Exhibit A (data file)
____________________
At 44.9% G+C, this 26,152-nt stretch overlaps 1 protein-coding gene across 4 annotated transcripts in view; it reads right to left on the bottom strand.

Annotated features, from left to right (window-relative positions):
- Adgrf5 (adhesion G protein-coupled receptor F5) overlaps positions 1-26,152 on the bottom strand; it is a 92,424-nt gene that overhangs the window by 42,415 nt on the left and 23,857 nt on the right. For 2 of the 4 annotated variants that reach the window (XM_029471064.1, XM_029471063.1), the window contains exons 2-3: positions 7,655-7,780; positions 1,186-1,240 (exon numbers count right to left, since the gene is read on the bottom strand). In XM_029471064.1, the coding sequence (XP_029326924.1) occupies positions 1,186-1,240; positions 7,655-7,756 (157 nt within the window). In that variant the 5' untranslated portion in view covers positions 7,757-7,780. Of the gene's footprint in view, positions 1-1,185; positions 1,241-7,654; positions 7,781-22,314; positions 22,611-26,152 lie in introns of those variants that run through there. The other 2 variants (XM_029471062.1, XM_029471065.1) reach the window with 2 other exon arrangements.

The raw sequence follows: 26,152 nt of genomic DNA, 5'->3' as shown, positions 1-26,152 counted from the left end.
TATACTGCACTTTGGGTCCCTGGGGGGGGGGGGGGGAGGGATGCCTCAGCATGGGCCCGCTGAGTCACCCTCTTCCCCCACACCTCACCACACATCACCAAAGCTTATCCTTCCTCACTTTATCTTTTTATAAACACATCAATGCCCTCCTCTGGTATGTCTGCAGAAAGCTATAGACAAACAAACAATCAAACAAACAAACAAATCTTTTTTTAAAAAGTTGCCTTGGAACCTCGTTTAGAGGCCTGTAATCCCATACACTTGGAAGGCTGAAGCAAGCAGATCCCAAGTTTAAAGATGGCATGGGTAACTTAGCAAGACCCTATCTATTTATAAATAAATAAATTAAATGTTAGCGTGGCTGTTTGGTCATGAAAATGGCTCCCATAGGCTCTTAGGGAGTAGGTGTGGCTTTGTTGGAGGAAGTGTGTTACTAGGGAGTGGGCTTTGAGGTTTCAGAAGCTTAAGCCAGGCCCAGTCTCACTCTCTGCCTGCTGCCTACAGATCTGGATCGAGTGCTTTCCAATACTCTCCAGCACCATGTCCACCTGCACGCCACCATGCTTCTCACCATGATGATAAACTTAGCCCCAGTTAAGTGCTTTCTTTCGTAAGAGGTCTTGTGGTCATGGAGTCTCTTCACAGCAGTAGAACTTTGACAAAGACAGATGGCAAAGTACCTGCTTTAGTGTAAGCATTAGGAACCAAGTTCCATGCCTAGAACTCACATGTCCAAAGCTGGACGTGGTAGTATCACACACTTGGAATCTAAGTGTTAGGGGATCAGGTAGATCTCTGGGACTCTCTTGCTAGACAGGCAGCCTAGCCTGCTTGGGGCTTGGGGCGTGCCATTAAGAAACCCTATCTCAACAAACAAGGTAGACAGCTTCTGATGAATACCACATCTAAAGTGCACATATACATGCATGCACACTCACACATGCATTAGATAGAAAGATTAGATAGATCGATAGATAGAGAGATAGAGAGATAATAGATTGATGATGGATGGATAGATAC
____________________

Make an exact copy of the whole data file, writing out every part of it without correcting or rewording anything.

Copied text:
At 44.9% G+C, this 26,152-nt stretch overlaps 1 protein-coding gene across 4 annotated transcripts in view; it reads right to left on the bottom strand.

Annotated features, from left to right (window-relative positions):
- Adgrf5 (adhesion G protein-coupled receptor F5) overlaps positions 1-26,152 on the bottom strand; it is a 92,424-nt gene that overhangs the window by 42,415 nt on the left and 23,857 nt on the right. For 2 of the 4 annotated variants that reach the window (XM_029471064.1, XM_029471063.1), the window contains exons 2-3: positions 7,655-7,780; positions 1,186-1,240 (exon numbers count right to left, since the gene is read on the bottom strand). In XM_029471064.1, the coding sequence (XP_029326924.1) occupies positions 1,186-1,240; positions 7,655-7,756 (157 nt within the window). In that variant the 5' untranslated portion in view covers positions 7,757-7,780. Of the gene's footprint in view, positions 1-1,185; positions 1,241-7,654; positions 7,781-22,314; positions 22,611-26,152 lie in introns of those variants that run through there. The other 2 variants (XM_029471062.1, XM_029471065.1) reach the window with 2 other exon arrangements.

The raw sequence follows: 26,152 nt of genomic DNA, 5'->3' as shown, positions 1-26,152 counted from the left end.
TATACTGCACTTTGGGTCCCTGGGGGGGGGGGGGGGAGGGATGCCTCAGCATGGGCCCGCTGAGTCACCCTCTTCCCCCACACCTCACCACACATCACCAAAGCTTATCCTTCCTCACTTTATCTTTTTATAAACACATCAATGCCCTCCTCTGGTATGTCTGCAGAAAGCTATAGACAAACAAACAATCAAACAAACAAACAAATCTTTTTTTAAAAAGTTGCCTTGGAACCTCGTTTAGAGGCCTGTAATCCCATACACTTGGAAGGCTGAAGCAAGCAGATCCCAAGTTTAAAGATGGCATGGGTAACTTAGCAAGACCCTATCTATTTATAAATAAATAAATTAAATGTTAGCGTGGCTGTTTGGTCATGAAAATGGCTCCCATAGGCTCTTAGGGAGTAGGTGTGGCTTTGTTGGAGGAAGTGTGTTACTAGGGAGTGGGCTTTGAGGTTTCAGAAGCTTAAGCCAGGCCCAGTCTCACTCTCTGCCTGCTGCCTACAGATCTGGATCGAGTGCTTTCCAATACTCTCCAGCACCATGTCCACCTGCACGCCACCATGCTTCTCACCATGATGATAAACTTAGCCCCAGTTAAGTGCTTTCTTTCGTAAGAGGTCTTGTGGTCATGGAGTCTCTTCACAGCAGTAGAACTTTGACAAAGACAGATGGCAAAGTACCTGCTTTAGTGTAAGCATTAGGAACCAAGTTCCATGCCTAGAACTCACATGTCCAAAGCTGGACGTGGTAGTATCACACACTTGGAATCTAAGTGTTAGGGGATCAGGTAGATCTCTGGGACTCTCTTGCTAGACAGGCAGCCTAGCCTGCTTGGGGCTTGGGGCGTGCCATTAAGAAACCCTATCTCAACAAACAAGGTAGACAGCTTCTGATGAATACCACATCTAAAGTGCACATATACATGCATGCACACTCACACATGCATTAGATAGAAAGATTAGATAGATCGATAGATAGAGAGATAGAGAGATAATAGATTGATGATGGATGGATAGATAC